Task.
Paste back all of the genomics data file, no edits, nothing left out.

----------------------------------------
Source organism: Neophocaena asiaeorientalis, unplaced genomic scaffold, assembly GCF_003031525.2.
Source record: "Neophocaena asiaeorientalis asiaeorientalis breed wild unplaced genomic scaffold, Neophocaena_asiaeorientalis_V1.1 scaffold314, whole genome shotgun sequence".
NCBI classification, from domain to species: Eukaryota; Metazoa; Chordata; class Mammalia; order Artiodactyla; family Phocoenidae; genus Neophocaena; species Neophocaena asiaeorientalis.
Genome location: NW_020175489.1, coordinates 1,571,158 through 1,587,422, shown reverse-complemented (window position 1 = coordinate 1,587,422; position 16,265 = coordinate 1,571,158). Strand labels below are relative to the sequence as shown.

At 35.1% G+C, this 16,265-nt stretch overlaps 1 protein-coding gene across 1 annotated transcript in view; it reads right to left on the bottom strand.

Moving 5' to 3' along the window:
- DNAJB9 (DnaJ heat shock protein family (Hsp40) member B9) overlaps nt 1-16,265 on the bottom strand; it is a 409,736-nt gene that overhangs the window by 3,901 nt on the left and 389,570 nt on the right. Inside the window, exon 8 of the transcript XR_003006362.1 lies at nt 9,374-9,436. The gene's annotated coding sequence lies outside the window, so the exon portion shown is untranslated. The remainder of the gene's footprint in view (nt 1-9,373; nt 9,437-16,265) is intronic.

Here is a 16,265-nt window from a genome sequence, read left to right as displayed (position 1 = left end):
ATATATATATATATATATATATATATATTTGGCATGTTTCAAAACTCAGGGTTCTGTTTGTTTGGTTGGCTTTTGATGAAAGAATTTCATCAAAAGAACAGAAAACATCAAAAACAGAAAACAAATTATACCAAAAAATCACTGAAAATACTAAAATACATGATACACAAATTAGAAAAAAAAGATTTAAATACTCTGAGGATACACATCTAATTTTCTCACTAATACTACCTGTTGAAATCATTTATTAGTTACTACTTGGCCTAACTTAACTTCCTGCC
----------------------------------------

Source organism: Neophocaena asiaeorientalis, unplaced genomic scaffold, assembly GCF_003031525.2.
Source record: "Neophocaena asiaeorientalis asiaeorientalis breed wild unplaced genomic scaffold, Neophocaena_asiaeorientalis_V1.1 scaffold314, whole genome shotgun sequence".
NCBI classification, from domain to species: Eukaryota; Metazoa; Chordata; class Mammalia; order Artiodactyla; family Phocoenidae; genus Neophocaena; species Neophocaena asiaeorientalis.
Genome location: NW_020175489.1, coordinates 1,571,158 through 1,587,422, shown reverse-complemented (window position 1 = coordinate 1,587,422; position 16,265 = coordinate 1,571,158). Strand labels below are relative to the sequence as shown.

At 35.1% G+C, this 16,265-nt stretch overlaps 1 protein-coding gene across 1 annotated transcript in view; it reads right to left on the bottom strand.

Moving 5' to 3' along the window:
- DNAJB9 (DnaJ heat shock protein family (Hsp40) member B9) overlaps nt 1-16,265 on the bottom strand; it is a 409,736-nt gene that overhangs the window by 3,901 nt on the left and 389,570 nt on the right. Inside the window, exon 8 of the transcript XR_003006362.1 lies at nt 9,374-9,436. The gene's annotated coding sequence lies outside the window, so the exon portion shown is untranslated. The remainder of the gene's footprint in view (nt 1-9,373; nt 9,437-16,265) is intronic.

Here is a 16,265-nt window from a genome sequence, read left to right as displayed (position 1 = left end):
ATATATATATATATATATATATATATATTTGGCATGTTTCAAAACTCAGGGTTCTGTTTGTTTGGTTGGCTTTTGATGAAAGAATTTCATCAAAAGAACAGAAAACATCAAAAACAGAAAACAAATTATACCAAAAAATCACTGAAAATACTAAAATACATGATACACAAATTAGAAAAAAAAGATTTAAATACTCTGAGGATACACATCTAATTTTCTCACTAATACTACCTGTTGAAATCATTTATTAGTTACTACTTGGCCTAACTTAACTTCCTGCC